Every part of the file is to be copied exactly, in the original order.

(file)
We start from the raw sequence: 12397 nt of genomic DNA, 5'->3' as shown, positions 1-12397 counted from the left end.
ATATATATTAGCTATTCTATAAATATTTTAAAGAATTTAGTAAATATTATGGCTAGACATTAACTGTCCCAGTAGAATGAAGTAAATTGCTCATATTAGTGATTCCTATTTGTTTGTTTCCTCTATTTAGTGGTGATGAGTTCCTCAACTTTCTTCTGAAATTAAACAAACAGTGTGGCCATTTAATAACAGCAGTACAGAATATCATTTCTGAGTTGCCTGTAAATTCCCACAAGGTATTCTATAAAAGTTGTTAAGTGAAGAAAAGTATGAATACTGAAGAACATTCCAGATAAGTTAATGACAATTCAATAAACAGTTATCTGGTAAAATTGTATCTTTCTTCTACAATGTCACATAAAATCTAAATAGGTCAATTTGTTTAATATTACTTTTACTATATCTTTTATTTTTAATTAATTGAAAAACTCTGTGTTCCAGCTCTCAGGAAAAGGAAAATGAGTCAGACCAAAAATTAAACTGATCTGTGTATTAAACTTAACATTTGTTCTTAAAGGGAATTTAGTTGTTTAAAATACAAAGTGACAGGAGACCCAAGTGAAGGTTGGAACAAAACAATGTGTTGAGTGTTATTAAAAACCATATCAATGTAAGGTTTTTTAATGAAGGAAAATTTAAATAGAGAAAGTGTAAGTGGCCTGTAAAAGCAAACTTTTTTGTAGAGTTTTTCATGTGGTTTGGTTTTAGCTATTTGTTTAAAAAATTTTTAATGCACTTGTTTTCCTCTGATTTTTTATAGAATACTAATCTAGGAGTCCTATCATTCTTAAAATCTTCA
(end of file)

We start from the raw sequence: 12397 nt of genomic DNA, 5'->3' as shown, positions 1-12397 counted from the left end.
ATATATATTAGCTATTCTATAAATATTTTAAAGAATTTAGTAAATATTATGGCTAGACATTAACTGTCCCAGTAGAATGAAGTAAATTGCTCATATTAGTGATTCCTATTTGTTTGTTTCCTCTATTTAGTGGTGATGAGTTCCTCAACTTTCTTCTGAAATTAAACAAACAGTGTGGCCATTTAATAACAGCAGTACAGAATATCATTTCTGAGTTGCCTGTAAATTCCCACAAGGTATTCTATAAAAGTTGTTAAGTGAAGAAAAGTATGAATACTGAAGAACATTCCAGATAAGTTAATGACAATTCAATAAACAGTTATCTGGTAAAATTGTATCTTTCTTCTACAATGTCACATAAAATCTAAATAGGTCAATTTGTTTAATATTACTTTTACTATATCTTTTATTTTTAATTAATTGAAAAACTCTGTGTTCCAGCTCTCAGGAAAAGGAAAATGAGTCAGACCAAAAATTAAACTGATCTGTGTATTAAACTTAACATTTGTTCTTAAAGGGAATTTAGTTGTTTAAAATACAAAGTGACAGGAGACCCAAGTGAAGGTTGGAACAAAACAATGTGTTGAGTGTTATTAAAAACCATATCAATGTAAGGTTTTTTAATGAAGGAAAATTTAAATAGAGAAAGTGTAAGTGGCCTGTAAAAGCAAACTTTTTTGTAGAGTTTTTCATGTGGTTTGGTTTTAGCTATTTGTTTAAAAAATTTTTAATGCACTTGTTTTCCTCTGATTTTTTATAGAATACTAATCTAGGAGTCCTATCATTCTTAAAATCTTCA